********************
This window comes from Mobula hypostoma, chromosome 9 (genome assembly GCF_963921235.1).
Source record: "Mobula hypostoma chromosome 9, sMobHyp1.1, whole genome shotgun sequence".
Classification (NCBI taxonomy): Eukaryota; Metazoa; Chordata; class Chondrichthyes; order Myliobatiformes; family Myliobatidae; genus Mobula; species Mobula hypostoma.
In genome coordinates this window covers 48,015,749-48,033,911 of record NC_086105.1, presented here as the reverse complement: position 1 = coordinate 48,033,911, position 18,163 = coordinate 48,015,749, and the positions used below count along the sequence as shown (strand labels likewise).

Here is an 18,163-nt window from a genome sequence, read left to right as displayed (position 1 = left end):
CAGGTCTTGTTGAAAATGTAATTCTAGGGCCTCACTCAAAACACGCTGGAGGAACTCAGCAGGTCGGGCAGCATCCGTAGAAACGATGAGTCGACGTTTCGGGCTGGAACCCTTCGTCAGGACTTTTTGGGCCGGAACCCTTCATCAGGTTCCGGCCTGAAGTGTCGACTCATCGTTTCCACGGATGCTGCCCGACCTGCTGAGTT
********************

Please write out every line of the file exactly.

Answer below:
This window comes from Mobula hypostoma, chromosome 9 (genome assembly GCF_963921235.1).
Source record: "Mobula hypostoma chromosome 9, sMobHyp1.1, whole genome shotgun sequence".
Classification (NCBI taxonomy): Eukaryota; Metazoa; Chordata; class Chondrichthyes; order Myliobatiformes; family Myliobatidae; genus Mobula; species Mobula hypostoma.
In genome coordinates this window covers 48,015,749-48,033,911 of record NC_086105.1, presented here as the reverse complement: position 1 = coordinate 48,033,911, position 18,163 = coordinate 48,015,749, and the positions used below count along the sequence as shown (strand labels likewise).

Here is an 18,163-nt window from a genome sequence, read left to right as displayed (position 1 = left end):
CAGGTCTTGTTGAAAATGTAATTCTAGGGCCTCACTCAAAACACGCTGGAGGAACTCAGCAGGTCGGGCAGCATCCGTAGAAACGATGAGTCGACGTTTCGGGCTGGAACCCTTCGTCAGGACTTTTTGGGCCGGAACCCTTCATCAGGTTCCGGCCTGAAGTGTCGACTCATCGTTTCCACGGATGCTGCCCGACCTGCTGAGTT